Update 4/20/20: Final postponed dates for ELM September 18-20, 2020.
We have finalized the postponed dates, which will now take place from September 18-20, 2020 (a few days earlier than the previously announced possible dates, due to various logistical constraints). 

In light of the continued uncertainties about the extent to which travel and events will be possible in the fall, we’re leaving the format of the conference open for the time being. One of our key goals with ELM was to foster the interdisciplinary community of people doing experimental work related to meaning, and a physical meeting would have clear advantages in this regard. So even if there may only be slight hopes for physical events in the fall, we’re not ready to rule that option out entirely.

However, we also don’t think that postponing this first instance of ELM further makes much sense. Therefore, we are making these new dates firm, and are preparing for the possibility that the conference may have to be held virtually, either in part or in its entirety. 

We are aiming to finalize the decision on the details of the format in June.

In the meantime, please don’t hesitate to reach out if you have any questions or concerns!

We are excited to announce the first Experiments in Linguistic Meaning (ELM*) conference to be held at the University of Pennsylvania (or virtually, depending on what’s possible in the fall) on September 18-20, 2020. The conference is dedicated to the experimental study of linguistic meaning broadly construed, with a focus on theoretical issues in semantics and pragmatics, their interplay with other components of the grammar, their relation to language processing and acquisition, as well as their connections to human cognition and computation. It aims to include representation of linguistic, psychological, logical, philosophical, social, developmental, computational, as well as cross-linguistic and cross-cultural perspectives.

Invited Speakers:

David Barner
(Psychology and Linguistics, UCSD )

Suzi Lima
(Linguistics, University of Toronto)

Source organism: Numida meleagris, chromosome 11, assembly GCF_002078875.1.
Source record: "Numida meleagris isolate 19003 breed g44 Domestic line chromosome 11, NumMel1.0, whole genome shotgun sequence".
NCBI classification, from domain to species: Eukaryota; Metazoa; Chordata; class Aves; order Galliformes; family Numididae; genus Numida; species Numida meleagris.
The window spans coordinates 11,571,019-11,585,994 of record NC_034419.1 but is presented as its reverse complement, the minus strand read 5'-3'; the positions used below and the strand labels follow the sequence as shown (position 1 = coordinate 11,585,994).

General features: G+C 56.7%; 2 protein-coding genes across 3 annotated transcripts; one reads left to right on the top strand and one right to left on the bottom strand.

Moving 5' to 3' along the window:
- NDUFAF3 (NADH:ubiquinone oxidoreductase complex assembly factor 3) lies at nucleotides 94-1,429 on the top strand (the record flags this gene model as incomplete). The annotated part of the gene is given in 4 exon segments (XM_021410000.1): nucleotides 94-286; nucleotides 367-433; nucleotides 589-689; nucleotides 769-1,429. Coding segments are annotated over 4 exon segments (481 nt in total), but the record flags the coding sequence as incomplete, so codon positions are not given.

Jonathan Phillips
(Cognitive Science, Psychological and Brain Sciences, Philosophy, Dartmouth)

Maribel Romero
(Linguistics, University of Konstanz)

The experimental study of meaning in language draws on a broad spectrum of disciplines, topics, and methodologies, and ELM reflects this diversity in its scope. We plan to hold ELM biennially to foster the interdisciplinary study of meaning, and to create a community of scholars that might not otherwise meet and interact with each other with regularity. We encourage researchers from around the world to submit their recent work to ELM1, and to attend in order to discuss the latest theories and data in the cognitive science of meaning broadly construed.

The University of Pennsylvania is home to a vibrant interdisciplinary community that studies language and meaning across several departments. ELM acknowledges support from Penn’s Integrated Language Sciences and Technology (ILST) Initiative; mindCORE, Penn’s hub for the integrative study of the mind; and Penn’s Department of Linguistics.

Philadelphia is a UNESCO World Heritage City with great history, culture, restaurants and museums. Most major points of interest are within walking distance of the conference location.


Florian Schwarz: florians@sas.upenn.edu

Anna Papafragou: anna4@sas.upenn.edu

Stay tuned about ELM 1 and future iterations by joining our Mailing List!

*By coincidence, two conferences with the acronym ELM were conceived of at the same time. If you’re looking for our friends at the other ELM, click here: Expression, Language, Music (ELM 2020)